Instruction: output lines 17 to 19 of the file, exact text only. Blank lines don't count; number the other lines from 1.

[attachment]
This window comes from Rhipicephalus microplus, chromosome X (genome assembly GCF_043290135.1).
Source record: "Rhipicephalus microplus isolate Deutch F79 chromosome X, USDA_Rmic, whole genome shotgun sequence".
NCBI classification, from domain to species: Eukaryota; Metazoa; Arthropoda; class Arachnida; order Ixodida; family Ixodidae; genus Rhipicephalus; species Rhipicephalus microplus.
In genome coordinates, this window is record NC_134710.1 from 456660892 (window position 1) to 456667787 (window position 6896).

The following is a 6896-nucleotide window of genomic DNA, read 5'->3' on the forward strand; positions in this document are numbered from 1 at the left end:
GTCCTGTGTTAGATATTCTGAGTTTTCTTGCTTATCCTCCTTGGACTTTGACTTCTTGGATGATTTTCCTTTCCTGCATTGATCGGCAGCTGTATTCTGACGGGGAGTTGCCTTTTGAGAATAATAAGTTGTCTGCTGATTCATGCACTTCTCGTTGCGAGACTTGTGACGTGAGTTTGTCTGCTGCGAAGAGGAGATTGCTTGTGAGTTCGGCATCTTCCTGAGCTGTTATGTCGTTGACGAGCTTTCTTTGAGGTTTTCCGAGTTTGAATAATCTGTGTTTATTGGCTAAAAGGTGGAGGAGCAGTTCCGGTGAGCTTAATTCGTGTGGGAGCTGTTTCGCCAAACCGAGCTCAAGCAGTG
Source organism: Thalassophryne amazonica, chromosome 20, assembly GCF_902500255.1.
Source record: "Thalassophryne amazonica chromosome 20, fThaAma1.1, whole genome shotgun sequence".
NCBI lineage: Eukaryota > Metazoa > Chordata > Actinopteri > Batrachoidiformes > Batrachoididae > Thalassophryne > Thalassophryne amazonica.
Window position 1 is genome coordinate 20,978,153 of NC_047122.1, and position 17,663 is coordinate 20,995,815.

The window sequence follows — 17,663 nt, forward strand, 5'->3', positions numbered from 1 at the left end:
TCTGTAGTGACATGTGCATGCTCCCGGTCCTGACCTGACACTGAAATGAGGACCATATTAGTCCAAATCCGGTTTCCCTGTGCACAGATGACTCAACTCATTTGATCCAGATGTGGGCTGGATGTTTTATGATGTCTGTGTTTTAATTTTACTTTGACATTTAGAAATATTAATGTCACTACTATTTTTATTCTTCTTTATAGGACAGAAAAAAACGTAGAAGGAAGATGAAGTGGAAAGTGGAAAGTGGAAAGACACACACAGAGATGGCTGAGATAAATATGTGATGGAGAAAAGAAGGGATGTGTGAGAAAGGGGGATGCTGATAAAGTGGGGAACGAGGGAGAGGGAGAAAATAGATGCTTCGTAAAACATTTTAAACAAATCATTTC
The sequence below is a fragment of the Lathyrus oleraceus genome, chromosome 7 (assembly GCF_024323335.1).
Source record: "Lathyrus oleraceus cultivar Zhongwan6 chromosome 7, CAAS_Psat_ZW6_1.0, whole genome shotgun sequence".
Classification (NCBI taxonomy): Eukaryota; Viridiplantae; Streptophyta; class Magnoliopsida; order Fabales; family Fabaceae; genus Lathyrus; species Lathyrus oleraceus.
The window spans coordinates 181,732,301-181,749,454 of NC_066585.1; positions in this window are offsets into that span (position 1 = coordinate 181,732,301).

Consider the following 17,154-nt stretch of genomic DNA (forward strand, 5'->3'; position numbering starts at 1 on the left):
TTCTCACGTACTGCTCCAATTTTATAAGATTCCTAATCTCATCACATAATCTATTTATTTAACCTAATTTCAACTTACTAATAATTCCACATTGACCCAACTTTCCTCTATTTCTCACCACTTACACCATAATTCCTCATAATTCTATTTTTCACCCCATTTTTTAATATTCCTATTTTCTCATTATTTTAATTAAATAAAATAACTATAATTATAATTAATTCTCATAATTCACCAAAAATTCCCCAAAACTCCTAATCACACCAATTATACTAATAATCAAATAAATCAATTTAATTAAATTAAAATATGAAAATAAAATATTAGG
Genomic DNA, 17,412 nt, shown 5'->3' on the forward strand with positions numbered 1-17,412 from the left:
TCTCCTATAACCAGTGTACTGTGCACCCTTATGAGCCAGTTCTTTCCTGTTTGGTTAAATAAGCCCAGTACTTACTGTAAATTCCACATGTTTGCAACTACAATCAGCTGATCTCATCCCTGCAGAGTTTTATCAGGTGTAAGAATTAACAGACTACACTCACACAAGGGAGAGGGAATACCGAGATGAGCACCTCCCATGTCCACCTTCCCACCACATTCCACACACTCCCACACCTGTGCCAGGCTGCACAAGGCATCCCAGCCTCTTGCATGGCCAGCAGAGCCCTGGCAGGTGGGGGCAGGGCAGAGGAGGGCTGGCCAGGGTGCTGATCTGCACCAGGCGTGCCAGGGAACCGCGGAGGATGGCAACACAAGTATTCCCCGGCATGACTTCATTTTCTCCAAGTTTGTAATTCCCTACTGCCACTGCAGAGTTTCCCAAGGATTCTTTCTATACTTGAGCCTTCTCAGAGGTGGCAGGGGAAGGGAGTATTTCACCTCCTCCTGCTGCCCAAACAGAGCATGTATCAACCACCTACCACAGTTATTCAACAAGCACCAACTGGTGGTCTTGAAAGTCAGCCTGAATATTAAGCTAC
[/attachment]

Consider the following 17,154-nt stretch of genomic DNA (forward strand, 5'->3'; position numbering starts at 1 on the left):
TTCTCACGTACTGCTCCAATTTTATAAGATTCCTAATCTCATCACATAATCTATTTATTTAACCTAATTTCAACTTACTAATAATTCCACATTGACCCAACTTTCCTCTATTTCTCACCACTTACACCATAATTCCTCATAATTCTATTTTTCACCCCATTTTTTAATATTCCTATTTTCTCATTATTTTAATTAAATAAAATAACTATAATTATAATTAATTCTCATAATTCACCAAAAATTCCCCAAAACTCCTAATCACACCAATTATACTAATAATCAAATAAATCAATTTAATTAAATTAAAATATGAAAATAAAATATTAGG
Genomic DNA, 17,412 nt, shown 5'->3' on the forward strand with positions numbered 1-17,412 from the left: